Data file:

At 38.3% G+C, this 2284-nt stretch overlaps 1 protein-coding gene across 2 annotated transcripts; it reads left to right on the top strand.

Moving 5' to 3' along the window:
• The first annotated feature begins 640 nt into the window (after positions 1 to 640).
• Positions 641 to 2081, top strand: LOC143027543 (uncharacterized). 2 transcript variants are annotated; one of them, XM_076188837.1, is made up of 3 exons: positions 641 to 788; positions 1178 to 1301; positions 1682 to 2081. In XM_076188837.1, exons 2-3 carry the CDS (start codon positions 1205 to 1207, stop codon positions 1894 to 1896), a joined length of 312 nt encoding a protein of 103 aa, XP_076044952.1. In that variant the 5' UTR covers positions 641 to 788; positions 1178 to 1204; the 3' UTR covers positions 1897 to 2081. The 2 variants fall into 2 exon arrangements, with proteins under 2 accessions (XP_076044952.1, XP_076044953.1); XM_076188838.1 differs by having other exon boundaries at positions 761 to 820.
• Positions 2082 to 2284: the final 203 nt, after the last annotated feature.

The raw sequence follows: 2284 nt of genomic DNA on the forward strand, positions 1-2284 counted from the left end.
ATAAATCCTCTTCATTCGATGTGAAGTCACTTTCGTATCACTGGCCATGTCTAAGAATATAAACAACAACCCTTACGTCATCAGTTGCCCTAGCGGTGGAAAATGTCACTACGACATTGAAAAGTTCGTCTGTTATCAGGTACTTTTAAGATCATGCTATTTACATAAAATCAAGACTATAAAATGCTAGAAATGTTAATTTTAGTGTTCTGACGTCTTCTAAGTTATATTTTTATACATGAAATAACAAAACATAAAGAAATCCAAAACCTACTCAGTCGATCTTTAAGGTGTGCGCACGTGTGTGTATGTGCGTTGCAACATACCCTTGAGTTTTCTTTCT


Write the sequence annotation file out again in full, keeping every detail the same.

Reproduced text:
At 38.3% G+C, this 2284-nt stretch overlaps 1 protein-coding gene across 2 annotated transcripts; it reads left to right on the top strand.

Moving 5' to 3' along the window:
• The first annotated feature begins 640 nt into the window (after positions 1 to 640).
• Positions 641 to 2081, top strand: LOC143027543 (uncharacterized). 2 transcript variants are annotated; one of them, XM_076188837.1, is made up of 3 exons: positions 641 to 788; positions 1178 to 1301; positions 1682 to 2081. In XM_076188837.1, exons 2-3 carry the CDS (start codon positions 1205 to 1207, stop codon positions 1894 to 1896), a joined length of 312 nt encoding a protein of 103 aa, XP_076044952.1. In that variant the 5' UTR covers positions 641 to 788; positions 1178 to 1204; the 3' UTR covers positions 1897 to 2081. The 2 variants fall into 2 exon arrangements, with proteins under 2 accessions (XP_076044952.1, XP_076044953.1); XM_076188838.1 differs by having other exon boundaries at positions 761 to 820.
• Positions 2082 to 2284: the final 203 nt, after the last annotated feature.

The raw sequence follows: 2284 nt of genomic DNA on the forward strand, positions 1-2284 counted from the left end.
ATAAATCCTCTTCATTCGATGTGAAGTCACTTTCGTATCACTGGCCATGTCTAAGAATATAAACAACAACCCTTACGTCATCAGTTGCCCTAGCGGTGGAAAATGTCACTACGACATTGAAAAGTTCGTCTGTTATCAGGTACTTTTAAGATCATGCTATTTACATAAAATCAAGACTATAAAATGCTAGAAATGTTAATTTTAGTGTTCTGACGTCTTCTAAGTTATATTTTTATACATGAAATAACAAAACATAAAGAAATCCAAAACCTACTCAGTCGATCTTTAAGGTGTGCGCACGTGTGTGTATGTGCGTTGCAACATACCCTTGAGTTTTCTTTCT